You won’t need a car if you’re not planning to stray far from the town – Tulum and its beaches are easily explored on foot or by bike (which the hotel can provide for free). If you want to enlist a little more horsepower, the local cabs have you covered. A set of wheels will come in handy if you want to go day tripping to nearby towns and more distant cenotes; if you’d like to hire, give the Smith24 team a call. There’s valet parking at the hotel, too.
Worth getting out of bed for
The beautiful beaches and Caribbean climate aside, it’s Tulum’s 13th-century Maya ruins that really put it on the map. Built as a port city for trading jade and turquoise, Tulum stands out for its clifftop location and thick perimeter walls – both a rarity in the Maya world. After you’ve worked up a sweat clambering around the temples and clifftop castle, cool off with a dip in the sea just below. Go early in the morning to beat the crowds, especially in peak season. Elsewhere in the Tulum National Park, you can dive or swim in one of the areas many cenotes – natural, water-filled sinkholes created when the limestone bedrock collapses. Some are open air, ringed by lush vegetation and bathed in sunlight; others are hidden under the earth in spectacular caverns, where the Maya used to communicate with their gods. Try booking in with Diving Cenotes Tulum, who pride themselves on their safety record and have something for all abilities. Down at the beach, you can also get airborne on a kiteboard, check out the local lagoons on a paddleboard or get your PADI scuba diving qualification; Extreme Control can arrange all three.
Whitewashed beach shack Matcha Mama Tulum serves up matcha teas, smoothies, açai berry breakfast bowls and other cooling confections, all of them vegan and packed full of of natural goodness. Ringed by lush vegetation on all sides, Casa Jaguar looks like a hip rooftop bar spliced with a setting from Joseph Conrad's Heart of Darkness. The Caribbean-influenced dishes aren’t the town’s cheapest, but try the grilled sea bass or glazed octopus and you’ll soon see why it’s made a name for itself. The atmosphere tends to kick up a notch after dark, particular on Thursdays nights, when dinner and drinks transition into a jungle party. Off-grid enthusiasts will delight in green-minded Hartwood, where the staff travel deep into the Yucatan countryside to source ingredients from communal farms. All the cooking is done over their wood-burning grill and oven, giving the dishes a back-to-basics character that celebrates the quality of the region’s produce.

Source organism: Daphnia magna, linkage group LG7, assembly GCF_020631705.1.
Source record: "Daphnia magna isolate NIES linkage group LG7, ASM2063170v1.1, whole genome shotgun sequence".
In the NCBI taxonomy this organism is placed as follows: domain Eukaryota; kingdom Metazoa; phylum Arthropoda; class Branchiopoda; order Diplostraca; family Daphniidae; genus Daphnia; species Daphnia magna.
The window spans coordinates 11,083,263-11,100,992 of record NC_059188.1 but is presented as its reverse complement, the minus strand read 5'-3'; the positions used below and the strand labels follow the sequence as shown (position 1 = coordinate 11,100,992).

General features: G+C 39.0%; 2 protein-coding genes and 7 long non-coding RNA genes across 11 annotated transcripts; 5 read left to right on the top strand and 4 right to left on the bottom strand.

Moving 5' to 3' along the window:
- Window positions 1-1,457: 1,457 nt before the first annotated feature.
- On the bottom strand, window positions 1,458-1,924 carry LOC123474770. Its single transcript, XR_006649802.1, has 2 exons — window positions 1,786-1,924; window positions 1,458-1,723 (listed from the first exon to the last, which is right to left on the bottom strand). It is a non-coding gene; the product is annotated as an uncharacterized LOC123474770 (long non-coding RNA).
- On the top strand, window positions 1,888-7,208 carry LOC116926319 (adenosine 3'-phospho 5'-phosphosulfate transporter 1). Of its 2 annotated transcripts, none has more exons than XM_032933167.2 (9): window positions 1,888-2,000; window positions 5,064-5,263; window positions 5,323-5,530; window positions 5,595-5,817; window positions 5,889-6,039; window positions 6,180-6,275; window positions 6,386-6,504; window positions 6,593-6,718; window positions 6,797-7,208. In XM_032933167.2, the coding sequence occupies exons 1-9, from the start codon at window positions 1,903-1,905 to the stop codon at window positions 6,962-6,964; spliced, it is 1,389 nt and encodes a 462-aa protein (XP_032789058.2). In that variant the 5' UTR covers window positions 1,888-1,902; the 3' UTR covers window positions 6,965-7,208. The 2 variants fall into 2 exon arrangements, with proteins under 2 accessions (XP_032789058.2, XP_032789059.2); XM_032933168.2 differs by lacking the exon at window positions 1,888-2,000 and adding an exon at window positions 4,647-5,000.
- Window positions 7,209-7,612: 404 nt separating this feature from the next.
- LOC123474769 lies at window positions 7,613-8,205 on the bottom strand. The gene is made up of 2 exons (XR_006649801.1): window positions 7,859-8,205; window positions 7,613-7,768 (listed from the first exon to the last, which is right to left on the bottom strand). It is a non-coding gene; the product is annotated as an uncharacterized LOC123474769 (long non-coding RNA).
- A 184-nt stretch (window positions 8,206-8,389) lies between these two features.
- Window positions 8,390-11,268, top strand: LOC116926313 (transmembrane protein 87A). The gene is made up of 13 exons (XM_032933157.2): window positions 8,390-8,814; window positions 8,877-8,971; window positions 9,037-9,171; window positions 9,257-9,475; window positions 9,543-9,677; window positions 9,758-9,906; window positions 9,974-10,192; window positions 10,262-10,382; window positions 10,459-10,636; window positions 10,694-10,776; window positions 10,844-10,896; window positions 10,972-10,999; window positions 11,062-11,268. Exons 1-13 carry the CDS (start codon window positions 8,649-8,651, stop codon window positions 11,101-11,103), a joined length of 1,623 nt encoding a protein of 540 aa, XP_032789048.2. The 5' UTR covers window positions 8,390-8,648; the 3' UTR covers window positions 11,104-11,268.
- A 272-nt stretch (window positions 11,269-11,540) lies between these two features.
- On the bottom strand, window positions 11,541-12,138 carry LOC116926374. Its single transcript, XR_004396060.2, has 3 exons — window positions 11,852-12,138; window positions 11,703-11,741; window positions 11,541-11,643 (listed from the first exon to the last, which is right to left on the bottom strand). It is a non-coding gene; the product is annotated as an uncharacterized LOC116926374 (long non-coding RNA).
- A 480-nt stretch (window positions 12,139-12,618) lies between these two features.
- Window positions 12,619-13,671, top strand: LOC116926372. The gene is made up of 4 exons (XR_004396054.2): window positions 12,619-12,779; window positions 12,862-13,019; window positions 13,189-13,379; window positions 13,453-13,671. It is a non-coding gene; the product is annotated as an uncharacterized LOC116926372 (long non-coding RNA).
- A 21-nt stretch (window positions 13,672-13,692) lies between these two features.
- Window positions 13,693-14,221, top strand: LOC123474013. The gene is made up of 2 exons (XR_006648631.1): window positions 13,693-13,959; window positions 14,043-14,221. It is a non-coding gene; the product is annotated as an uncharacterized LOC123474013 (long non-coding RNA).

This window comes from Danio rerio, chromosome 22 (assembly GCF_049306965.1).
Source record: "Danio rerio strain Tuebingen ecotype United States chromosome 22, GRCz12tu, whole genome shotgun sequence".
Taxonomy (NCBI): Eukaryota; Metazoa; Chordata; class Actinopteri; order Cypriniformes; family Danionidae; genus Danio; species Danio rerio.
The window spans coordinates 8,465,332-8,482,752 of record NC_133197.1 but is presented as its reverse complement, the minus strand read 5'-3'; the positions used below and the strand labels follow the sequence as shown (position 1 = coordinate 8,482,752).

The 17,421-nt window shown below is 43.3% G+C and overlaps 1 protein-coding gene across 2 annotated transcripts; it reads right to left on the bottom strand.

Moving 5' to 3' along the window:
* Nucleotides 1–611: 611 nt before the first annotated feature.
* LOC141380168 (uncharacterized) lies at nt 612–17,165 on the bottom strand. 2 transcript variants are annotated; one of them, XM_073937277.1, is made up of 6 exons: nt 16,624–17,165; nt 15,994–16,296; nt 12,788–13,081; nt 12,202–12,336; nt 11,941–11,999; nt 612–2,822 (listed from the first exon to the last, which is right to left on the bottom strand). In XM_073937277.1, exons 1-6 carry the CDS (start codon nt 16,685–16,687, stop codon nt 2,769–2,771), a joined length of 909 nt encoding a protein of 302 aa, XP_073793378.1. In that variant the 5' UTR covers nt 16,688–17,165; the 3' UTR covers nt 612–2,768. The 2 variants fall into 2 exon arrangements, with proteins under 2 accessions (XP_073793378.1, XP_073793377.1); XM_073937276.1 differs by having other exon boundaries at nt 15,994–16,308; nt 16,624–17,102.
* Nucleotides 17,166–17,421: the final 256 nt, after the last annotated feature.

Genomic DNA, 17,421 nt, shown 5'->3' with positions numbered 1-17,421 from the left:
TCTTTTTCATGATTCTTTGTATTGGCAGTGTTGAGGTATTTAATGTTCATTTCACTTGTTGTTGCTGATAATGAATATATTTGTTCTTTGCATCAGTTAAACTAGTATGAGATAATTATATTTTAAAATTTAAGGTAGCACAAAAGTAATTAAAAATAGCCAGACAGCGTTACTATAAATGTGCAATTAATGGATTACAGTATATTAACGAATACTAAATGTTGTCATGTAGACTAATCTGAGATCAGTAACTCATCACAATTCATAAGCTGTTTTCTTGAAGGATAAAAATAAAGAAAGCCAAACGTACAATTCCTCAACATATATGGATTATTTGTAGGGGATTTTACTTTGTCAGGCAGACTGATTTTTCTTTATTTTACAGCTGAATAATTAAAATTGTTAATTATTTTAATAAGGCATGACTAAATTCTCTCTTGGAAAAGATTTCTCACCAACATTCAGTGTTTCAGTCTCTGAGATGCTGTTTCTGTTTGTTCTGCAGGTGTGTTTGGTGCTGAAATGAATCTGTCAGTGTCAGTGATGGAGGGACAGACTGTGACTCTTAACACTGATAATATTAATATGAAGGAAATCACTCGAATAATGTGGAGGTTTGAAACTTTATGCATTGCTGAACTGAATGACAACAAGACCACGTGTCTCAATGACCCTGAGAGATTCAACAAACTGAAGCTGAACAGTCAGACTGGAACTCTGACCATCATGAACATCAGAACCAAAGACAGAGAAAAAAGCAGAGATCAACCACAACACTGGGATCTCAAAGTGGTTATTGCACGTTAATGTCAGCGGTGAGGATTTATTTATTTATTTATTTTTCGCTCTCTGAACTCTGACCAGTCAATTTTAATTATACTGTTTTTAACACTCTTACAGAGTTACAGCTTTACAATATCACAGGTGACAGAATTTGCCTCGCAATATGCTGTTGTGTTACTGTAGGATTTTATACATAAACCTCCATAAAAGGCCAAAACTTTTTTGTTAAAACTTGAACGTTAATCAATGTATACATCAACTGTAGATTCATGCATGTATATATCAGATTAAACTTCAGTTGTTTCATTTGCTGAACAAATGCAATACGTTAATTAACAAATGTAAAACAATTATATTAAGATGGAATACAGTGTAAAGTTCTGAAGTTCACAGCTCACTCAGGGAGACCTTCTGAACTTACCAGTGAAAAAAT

Every hotel featured is visited personally by members of our team, given the Smith seal of approval, and then anonymously reviewed. As soon as our reviewers have returned from this beachfront hotel in Tulum and unpacked their palapa ornaments, a full account of their beach break will be with you. In the meantime, to whet your wanderlust, here's a quick peek inside La Valise Tulum in Mexico…
With a destination as lauded as Tulum, it’s only a matter of time before a certain type of hotel pops up – the one that’s designed purely so guests can harvest their next crop of likes on Instagram. But dig beneath the surface, and some of these places start to come undone around their would-be-artisanal seams. Thankfully, there are hotels like La Valise Tulum, where they’re resolutely committed to evening up the odds. Sure, the hotel’s stylish, earth-toned interiors are a showcase of Mexican craft and have one foot planted in the town’s classic beach-bum aesthetic, but you won’t find any dream catchers here, nor have your downtime punctuated by the machine-gun patter of iPhone cameras going off in all directions. Many of the staff are multilingual, and so friendly that you sometimes forget you’re at a hotel and not staying with friends – very accommodating friends, mind you. They’ll greet you with icy margaritas when you arrive, and if they catch you having to wait in the lobby, there’s a good chance another cooling creation will soon be winging its way towards you. Start the day with a mountainous breakfast at La Valise, while away the day on the sand, then cross the road to bring in the night at Nü, where romance is set by the heady scent of incense and the stars shining through the palm fronds. We’ll understand if you want to take a picture or two...